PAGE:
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Bas relief - advanced darkroom technique

Peter Bargh shows you how to make your pictures like line drawings using lith film in this traditional darkroom technique.

| Darkroom Printing
Words & pictures Peter Bargh

Bas relief - advanced darkroom technique

Creative darkroom photographers who like to experiment should get hold of a pack of lith film. There are several interesting techniques you can try including his one - bas relief.
Lih film is a very high contrast film that reduces the tonal range so that primarily just black and white tones exist with minimal grey. By sandwiching and contact exposing full tone negatives you can create high contrast photographs.
Bas relief is where a high contrast negative and positive are sandwiched together very slightly out of register.
To attempt this you need a pack of lith film (it's sold in 5x4in sheets) and a pack of line film also sold in 5x4 sheets along with the usual collection of processing accessories such as trays, running water, thermometer, graduates etc that are mentioned in our basic darkroom guides in the archives and an enlarger to print the results. Lith film, unlike conventional negative film can be handled in red safelight conditions so you can see what's going on.

Bas relief - advanced darkroom technique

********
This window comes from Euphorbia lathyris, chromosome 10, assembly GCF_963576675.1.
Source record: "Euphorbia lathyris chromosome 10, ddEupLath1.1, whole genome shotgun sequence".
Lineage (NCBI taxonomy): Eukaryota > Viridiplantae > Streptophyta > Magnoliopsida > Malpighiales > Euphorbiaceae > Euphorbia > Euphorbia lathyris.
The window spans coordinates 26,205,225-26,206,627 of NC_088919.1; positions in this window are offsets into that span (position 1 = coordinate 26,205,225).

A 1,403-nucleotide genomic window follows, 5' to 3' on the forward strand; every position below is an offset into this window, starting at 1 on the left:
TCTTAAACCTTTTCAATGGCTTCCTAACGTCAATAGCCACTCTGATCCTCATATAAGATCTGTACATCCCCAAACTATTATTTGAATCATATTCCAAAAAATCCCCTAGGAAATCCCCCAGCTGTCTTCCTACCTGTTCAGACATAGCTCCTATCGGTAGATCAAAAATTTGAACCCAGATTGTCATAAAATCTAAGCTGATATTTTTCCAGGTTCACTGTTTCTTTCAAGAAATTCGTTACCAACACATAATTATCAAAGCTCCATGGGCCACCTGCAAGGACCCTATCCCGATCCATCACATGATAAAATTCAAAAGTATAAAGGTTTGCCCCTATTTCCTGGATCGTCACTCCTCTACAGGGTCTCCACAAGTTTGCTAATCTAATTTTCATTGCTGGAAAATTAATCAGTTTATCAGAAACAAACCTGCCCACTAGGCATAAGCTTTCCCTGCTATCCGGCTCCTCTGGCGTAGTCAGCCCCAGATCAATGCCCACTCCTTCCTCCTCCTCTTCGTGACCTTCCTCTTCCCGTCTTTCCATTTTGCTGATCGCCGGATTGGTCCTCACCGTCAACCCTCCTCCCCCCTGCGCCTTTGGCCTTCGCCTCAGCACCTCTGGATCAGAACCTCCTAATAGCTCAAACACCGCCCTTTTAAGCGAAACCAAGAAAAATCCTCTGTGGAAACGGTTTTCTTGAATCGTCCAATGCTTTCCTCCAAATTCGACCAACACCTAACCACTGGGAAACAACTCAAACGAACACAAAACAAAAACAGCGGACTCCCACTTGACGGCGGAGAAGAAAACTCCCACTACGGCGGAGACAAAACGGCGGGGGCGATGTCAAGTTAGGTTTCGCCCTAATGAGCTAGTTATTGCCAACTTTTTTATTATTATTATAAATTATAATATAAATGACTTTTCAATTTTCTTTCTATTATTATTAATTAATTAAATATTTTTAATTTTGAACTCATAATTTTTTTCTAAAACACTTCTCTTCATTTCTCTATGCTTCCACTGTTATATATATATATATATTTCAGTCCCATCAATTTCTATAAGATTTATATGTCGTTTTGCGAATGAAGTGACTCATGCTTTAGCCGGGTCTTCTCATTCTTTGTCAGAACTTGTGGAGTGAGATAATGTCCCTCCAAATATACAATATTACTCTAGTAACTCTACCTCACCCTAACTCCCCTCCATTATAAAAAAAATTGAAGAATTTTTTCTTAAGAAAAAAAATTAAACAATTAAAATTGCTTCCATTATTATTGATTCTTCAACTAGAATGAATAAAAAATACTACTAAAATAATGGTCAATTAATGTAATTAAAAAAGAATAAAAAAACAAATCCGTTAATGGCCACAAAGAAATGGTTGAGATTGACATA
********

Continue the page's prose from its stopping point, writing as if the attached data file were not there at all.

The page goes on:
1 The first step is to make a contact positive from the negative using the line film. This makes a higher contrast result that can then be used to make the black and white lith positive. Some photographers ignore this intermediate stage, but doing it ensures you get a rich black and white lith rather than a grey washed out effect.
To ensure you obtain the correct exposure it's worth doing a test strip first (see ePHOTOzine archive for how to make a tests strip). As a guide this image needed 20 seconds at f/8 to produce a good positive.

Process the line image using normal print developer but at a high concentration and once developed, washed and fixed, leave to dry.

Bas relief - advanced darkroom technique

3 When dry, make a contact negative using the lith film (again make a test strip first). My exposure was f/8 for six seconds. This then needs processing in special Lith developer that comes in parts A and B that are mixed together to make a working solution.

When dry make another contact on lith film to produce a positive then process, wash and dry.

Bas relief - advanced darkroom technique

5 Now the fun bit by sandwiching both the Lith negative and positive together you can block out all the light making a black looking negative. If you slightly offset the pair light will come through creating an etched like result around edge details.

Bas relief - advanced darkroom technique

6 Stick a bit of masking tape down one edge of the pair to ensure they stay held in position and place them in an enlarger and make a print.

Bas relief - advanced darkroom technique

7 There won't be much light shining through onto the paper so the exposure may be over 20 seconds. This example took 40 seconds at f/11


  • Make sure the negative you use is free from dust and scratches as these will be highlighted in the bas relief.
  • Choose a subject with plenty of strong, well-defined lines such as tree branches, fences, ivy, cars, boats etc.

Bas relief - advanced darkroom technique
You can contact print the lith sandwich with another sheet of lith film to make a negative that can then be used without trying to keep the pair in register to produce a lovely black image with a white outline bas relief.

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